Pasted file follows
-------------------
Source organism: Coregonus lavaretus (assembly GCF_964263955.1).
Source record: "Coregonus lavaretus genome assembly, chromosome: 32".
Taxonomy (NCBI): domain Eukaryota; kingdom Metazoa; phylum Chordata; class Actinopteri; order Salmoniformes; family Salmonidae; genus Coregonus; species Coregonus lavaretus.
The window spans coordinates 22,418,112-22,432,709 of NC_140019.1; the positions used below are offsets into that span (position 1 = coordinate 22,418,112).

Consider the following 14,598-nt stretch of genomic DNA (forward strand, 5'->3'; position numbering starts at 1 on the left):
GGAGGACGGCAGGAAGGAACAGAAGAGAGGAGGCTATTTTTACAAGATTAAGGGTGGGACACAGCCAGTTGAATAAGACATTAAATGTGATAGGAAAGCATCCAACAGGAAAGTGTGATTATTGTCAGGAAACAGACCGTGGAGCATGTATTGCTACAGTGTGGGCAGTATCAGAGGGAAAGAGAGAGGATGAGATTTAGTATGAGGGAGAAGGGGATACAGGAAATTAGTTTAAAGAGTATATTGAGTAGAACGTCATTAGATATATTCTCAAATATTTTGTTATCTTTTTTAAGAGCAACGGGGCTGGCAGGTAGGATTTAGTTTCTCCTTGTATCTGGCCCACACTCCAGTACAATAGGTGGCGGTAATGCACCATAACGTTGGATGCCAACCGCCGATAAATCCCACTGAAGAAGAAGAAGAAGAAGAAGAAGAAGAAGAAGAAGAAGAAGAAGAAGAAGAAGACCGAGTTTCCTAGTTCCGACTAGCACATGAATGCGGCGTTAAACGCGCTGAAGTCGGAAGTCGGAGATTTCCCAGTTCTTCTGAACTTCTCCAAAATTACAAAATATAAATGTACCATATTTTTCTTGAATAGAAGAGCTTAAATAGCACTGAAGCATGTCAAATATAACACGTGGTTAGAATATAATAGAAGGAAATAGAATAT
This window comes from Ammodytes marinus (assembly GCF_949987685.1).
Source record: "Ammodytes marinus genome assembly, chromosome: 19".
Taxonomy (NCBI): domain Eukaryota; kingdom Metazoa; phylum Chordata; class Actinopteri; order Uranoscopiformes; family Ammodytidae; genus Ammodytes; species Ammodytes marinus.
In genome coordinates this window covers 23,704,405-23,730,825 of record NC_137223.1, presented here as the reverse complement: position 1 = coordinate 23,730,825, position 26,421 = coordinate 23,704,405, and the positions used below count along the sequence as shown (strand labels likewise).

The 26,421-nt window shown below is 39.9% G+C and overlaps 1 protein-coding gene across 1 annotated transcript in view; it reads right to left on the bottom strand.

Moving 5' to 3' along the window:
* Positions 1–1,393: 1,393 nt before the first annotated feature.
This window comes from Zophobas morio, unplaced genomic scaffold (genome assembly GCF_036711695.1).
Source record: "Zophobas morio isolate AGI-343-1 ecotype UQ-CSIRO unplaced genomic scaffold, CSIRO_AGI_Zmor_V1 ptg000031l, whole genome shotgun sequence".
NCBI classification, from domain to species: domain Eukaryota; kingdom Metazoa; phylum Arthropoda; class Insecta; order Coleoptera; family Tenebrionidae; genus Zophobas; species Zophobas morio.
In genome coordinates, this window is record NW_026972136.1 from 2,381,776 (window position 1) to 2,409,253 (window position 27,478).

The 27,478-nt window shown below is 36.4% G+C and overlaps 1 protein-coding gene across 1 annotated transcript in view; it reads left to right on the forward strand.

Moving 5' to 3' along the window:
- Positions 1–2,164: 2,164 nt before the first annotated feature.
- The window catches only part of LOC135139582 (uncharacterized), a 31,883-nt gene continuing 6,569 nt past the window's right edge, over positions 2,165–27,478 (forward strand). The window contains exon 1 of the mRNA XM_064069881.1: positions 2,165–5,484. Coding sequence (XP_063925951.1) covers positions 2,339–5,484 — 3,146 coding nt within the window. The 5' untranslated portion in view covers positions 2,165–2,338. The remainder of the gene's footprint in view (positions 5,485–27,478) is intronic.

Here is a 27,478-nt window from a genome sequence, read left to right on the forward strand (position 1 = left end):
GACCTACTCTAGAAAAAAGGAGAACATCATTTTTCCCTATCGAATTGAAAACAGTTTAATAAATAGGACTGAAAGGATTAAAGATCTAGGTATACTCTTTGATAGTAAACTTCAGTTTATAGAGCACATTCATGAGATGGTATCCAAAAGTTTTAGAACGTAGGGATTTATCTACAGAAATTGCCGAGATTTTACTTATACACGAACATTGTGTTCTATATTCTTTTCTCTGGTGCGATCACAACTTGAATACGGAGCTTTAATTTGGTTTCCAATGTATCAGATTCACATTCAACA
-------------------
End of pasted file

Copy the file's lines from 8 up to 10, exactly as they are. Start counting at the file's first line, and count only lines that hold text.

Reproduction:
Source record: "Ammodytes marinus genome assembly, chromosome: 19".
Taxonomy (NCBI): domain Eukaryota; kingdom Metazoa; phylum Chordata; class Actinopteri; order Uranoscopiformes; family Ammodytidae; genus Ammodytes; species Ammodytes marinus.
In genome coordinates this window covers 23,704,405-23,730,825 of record NC_137223.1, presented here as the reverse complement: position 1 = coordinate 23,730,825, position 26,421 = coordinate 23,704,405, and the positions used below count along the sequence as shown (strand labels likewise).